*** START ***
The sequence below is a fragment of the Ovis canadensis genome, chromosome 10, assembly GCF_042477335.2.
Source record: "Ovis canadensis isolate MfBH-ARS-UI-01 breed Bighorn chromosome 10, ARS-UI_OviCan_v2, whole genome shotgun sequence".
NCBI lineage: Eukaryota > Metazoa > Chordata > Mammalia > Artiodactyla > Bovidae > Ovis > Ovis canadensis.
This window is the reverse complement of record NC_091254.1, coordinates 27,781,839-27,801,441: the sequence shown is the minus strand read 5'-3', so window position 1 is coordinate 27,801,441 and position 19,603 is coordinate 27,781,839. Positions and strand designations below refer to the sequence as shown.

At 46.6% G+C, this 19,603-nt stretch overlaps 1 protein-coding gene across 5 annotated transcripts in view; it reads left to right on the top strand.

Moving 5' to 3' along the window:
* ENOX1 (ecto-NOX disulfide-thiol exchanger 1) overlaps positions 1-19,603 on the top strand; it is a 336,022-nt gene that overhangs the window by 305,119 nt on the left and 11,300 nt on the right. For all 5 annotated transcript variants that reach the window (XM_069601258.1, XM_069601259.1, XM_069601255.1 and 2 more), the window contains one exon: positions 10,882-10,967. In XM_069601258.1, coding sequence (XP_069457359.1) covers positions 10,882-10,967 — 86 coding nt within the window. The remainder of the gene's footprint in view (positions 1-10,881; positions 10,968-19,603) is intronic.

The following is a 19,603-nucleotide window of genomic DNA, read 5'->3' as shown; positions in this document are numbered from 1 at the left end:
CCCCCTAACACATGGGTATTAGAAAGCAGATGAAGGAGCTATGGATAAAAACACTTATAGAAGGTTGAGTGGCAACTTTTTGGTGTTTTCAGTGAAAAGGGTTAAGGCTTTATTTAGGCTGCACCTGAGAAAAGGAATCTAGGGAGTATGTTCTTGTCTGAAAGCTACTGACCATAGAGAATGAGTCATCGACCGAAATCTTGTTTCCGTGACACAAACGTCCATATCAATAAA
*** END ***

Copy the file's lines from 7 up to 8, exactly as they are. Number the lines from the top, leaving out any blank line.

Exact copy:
* ENOX1 (ecto-NOX disulfide-thiol exchanger 1) overlaps positions 1-19,603 on the top strand; it is a 336,022-nt gene that overhangs the window by 305,119 nt on the left and 11,300 nt on the right. For all 5 annotated transcript variants that reach the window (XM_069601258.1, XM_069601259.1, XM_069601255.1 and 2 more), the window contains one exon: positions 10,882-10,967. In XM_069601258.1, coding sequence (XP_069457359.1) covers positions 10,882-10,967 — 86 coding nt within the window. The remainder of the gene's footprint in view (positions 1-10,881; positions 10,968-19,603) is intronic.

The following is a 19,603-nucleotide window of genomic DNA, read 5'->3' as shown; positions in this document are numbered from 1 at the left end: